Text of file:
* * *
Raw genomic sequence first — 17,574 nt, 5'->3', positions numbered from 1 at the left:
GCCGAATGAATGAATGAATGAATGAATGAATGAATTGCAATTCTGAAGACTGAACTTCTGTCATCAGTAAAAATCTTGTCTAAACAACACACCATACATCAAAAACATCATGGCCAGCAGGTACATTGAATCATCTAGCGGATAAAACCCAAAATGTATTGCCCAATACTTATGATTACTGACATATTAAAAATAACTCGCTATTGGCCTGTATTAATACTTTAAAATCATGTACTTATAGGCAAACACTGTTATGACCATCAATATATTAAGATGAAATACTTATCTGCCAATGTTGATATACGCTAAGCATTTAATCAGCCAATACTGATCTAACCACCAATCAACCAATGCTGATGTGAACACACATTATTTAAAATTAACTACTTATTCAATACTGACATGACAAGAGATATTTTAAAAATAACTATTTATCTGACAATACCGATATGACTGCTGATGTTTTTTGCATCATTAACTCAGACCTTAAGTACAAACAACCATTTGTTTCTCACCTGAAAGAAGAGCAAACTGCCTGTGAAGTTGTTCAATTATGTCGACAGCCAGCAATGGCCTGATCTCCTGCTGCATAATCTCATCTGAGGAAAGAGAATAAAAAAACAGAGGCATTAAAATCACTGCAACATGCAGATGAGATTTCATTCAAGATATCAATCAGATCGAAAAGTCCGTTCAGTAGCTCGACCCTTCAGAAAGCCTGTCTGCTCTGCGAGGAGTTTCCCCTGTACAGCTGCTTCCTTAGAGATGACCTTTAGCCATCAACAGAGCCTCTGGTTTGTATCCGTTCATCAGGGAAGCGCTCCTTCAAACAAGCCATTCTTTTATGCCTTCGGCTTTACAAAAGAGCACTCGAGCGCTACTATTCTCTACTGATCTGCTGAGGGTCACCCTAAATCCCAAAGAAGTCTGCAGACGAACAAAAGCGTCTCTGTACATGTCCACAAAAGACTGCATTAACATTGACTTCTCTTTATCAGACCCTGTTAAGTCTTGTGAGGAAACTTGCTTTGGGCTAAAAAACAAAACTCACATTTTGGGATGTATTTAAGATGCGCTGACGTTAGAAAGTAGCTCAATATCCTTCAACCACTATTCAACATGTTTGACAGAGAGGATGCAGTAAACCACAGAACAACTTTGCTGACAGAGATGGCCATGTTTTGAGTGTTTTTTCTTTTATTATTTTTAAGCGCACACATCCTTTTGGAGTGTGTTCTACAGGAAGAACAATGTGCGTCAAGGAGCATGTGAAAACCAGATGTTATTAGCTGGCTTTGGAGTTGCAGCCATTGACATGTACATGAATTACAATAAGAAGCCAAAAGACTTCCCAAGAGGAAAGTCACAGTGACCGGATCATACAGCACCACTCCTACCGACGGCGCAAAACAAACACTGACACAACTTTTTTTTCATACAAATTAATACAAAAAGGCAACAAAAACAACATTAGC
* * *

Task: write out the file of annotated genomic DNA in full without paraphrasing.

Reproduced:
Raw genomic sequence first — 17,574 nt, 5'->3', positions numbered from 1 at the left:
GCCGAATGAATGAATGAATGAATGAATGAATGAATTGCAATTCTGAAGACTGAACTTCTGTCATCAGTAAAAATCTTGTCTAAACAACACACCATACATCAAAAACATCATGGCCAGCAGGTACATTGAATCATCTAGCGGATAAAACCCAAAATGTATTGCCCAATACTTATGATTACTGACATATTAAAAATAACTCGCTATTGGCCTGTATTAATACTTTAAAATCATGTACTTATAGGCAAACACTGTTATGACCATCAATATATTAAGATGAAATACTTATCTGCCAATGTTGATATACGCTAAGCATTTAATCAGCCAATACTGATCTAACCACCAATCAACCAATGCTGATGTGAACACACATTATTTAAAATTAACTACTTATTCAATACTGACATGACAAGAGATATTTTAAAAATAACTATTTATCTGACAATACCGATATGACTGCTGATGTTTTTTGCATCATTAACTCAGACCTTAAGTACAAACAACCATTTGTTTCTCACCTGAAAGAAGAGCAAACTGCCTGTGAAGTTGTTCAATTATGTCGACAGCCAGCAATGGCCTGATCTCCTGCTGCATAATCTCATCTGAGGAAAGAGAATAAAAAAACAGAGGCATTAAAATCACTGCAACATGCAGATGAGATTTCATTCAAGATATCAATCAGATCGAAAAGTCCGTTCAGTAGCTCGACCCTTCAGAAAGCCTGTCTGCTCTGCGAGGAGTTTCCCCTGTACAGCTGCTTCCTTAGAGATGACCTTTAGCCATCAACAGAGCCTCTGGTTTGTATCCGTTCATCAGGGAAGCGCTCCTTCAAACAAGCCATTCTTTTATGCCTTCGGCTTTACAAAAGAGCACTCGAGCGCTACTATTCTCTACTGATCTGCTGAGGGTCACCCTAAATCCCAAAGAAGTCTGCAGACGAACAAAAGCGTCTCTGTACATGTCCACAAAAGACTGCATTAACATTGACTTCTCTTTATCAGACCCTGTTAAGTCTTGTGAGGAAACTTGCTTTGGGCTAAAAAACAAAACTCACATTTTGGGATGTATTTAAGATGCGCTGACGTTAGAAAGTAGCTCAATATCCTTCAACCACTATTCAACATGTTTGACAGAGAGGATGCAGTAAACCACAGAACAACTTTGCTGACAGAGATGGCCATGTTTTGAGTGTTTTTTCTTTTATTATTTTTAAGCGCACACATCCTTTTGGAGTGTGTTCTACAGGAAGAACAATGTGCGTCAAGGAGCATGTGAAAACCAGATGTTATTAGCTGGCTTTGGAGTTGCAGCCATTGACATGTACATGAATTACAATAAGAAGCCAAAAGACTTCCCAAGAGGAAAGTCACAGTGACCGGATCATACAGCACCACTCCTACCGACGGCGCAAAACAAACACTGACACAACTTTTTTTTCATACAAATTAATACAAAAAGGCAACAAAAACAACATTAGC